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Kitajima "sticks it" to Americans

August 19, 2004

History-maker Kosuke Kitajima got even, not mad -- at least, not too mad.

After destroying arch-rival Brendan Hansen for the second time in four days to win his second gold of the Athens Olympics he told the Americans: "Now keep quiet!"

Kitajima stormed to the 100 metres breaststroke title at the weekend but was angry at American accusations that he had used an illegal dolphin kick at the start of the final.

That bottled-up frustration exploded on Wednesday when the 21-year-old stormed to victory in a grudge 200 final, winning in an Olympic record of two minutes, 09.44 seconds.

"That talk about the kick just motivated me all the more to stick it to them," said Kitajima, who became the first Japanese swimmer to win two gold medals at a single Olympics.

"They can stop talking now."

Kitajima, a university student in Tokyo, began swimming at three when his father used to throw him into a pool as punishment for being naughty.

On Sunday, he became the first Asian man to win an Olympic swimming medal since Daichi Suzuki won the 100 backstroke at the 1988 Seoul Games.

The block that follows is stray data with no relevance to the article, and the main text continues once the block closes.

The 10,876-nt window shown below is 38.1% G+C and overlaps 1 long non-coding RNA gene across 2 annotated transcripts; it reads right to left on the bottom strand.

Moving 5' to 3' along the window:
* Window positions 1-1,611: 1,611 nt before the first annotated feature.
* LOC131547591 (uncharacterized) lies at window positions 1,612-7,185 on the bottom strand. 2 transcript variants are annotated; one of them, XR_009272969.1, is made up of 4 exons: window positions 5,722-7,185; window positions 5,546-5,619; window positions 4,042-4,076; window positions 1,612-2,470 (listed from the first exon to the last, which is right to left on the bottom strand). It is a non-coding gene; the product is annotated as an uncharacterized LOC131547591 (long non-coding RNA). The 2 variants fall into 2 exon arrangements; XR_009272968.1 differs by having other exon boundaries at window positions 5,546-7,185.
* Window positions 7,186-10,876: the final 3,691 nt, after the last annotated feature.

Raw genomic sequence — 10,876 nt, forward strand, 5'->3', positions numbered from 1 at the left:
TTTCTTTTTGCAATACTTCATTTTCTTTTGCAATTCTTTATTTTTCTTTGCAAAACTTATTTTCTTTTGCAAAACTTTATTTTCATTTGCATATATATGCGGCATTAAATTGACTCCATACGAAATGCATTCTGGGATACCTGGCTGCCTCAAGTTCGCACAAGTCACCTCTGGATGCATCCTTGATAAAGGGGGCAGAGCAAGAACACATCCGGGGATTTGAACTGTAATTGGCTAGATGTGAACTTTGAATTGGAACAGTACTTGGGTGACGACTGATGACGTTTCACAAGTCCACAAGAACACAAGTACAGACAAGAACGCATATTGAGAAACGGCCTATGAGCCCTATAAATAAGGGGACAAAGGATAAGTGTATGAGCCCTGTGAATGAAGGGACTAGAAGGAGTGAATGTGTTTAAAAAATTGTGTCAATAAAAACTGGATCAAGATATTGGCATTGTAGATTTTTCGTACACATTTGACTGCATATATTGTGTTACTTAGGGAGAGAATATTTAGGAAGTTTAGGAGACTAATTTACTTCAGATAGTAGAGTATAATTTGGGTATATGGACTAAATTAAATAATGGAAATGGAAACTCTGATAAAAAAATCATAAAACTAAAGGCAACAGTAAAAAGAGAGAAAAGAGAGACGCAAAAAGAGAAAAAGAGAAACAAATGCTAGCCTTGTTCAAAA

After completing the breaststroke double, Kitajima was splashed across the front pages and back pages of the Japanese newspapers on Thursday.

"King Kitajima," "Demolition Man" and "He said it, He did it," were just some of the headlines, while even the financial daily Nihon Keizai Shimbun ran Kitajima on its front page.

"There was a lot of pressure on me but I swam the perfect race," said Kitajima, who also won both events at the 2003 world championships in Barcelona.

His coach, Norimasa Hirai promised Kitajima would be hungry to defend his Olympic titles at the 2008 Beijing Games.

"Athens has been the perfect realisation of his talent," he said. "Watch out Beijing!"


More features | Athens 2004: The Complete Coverage

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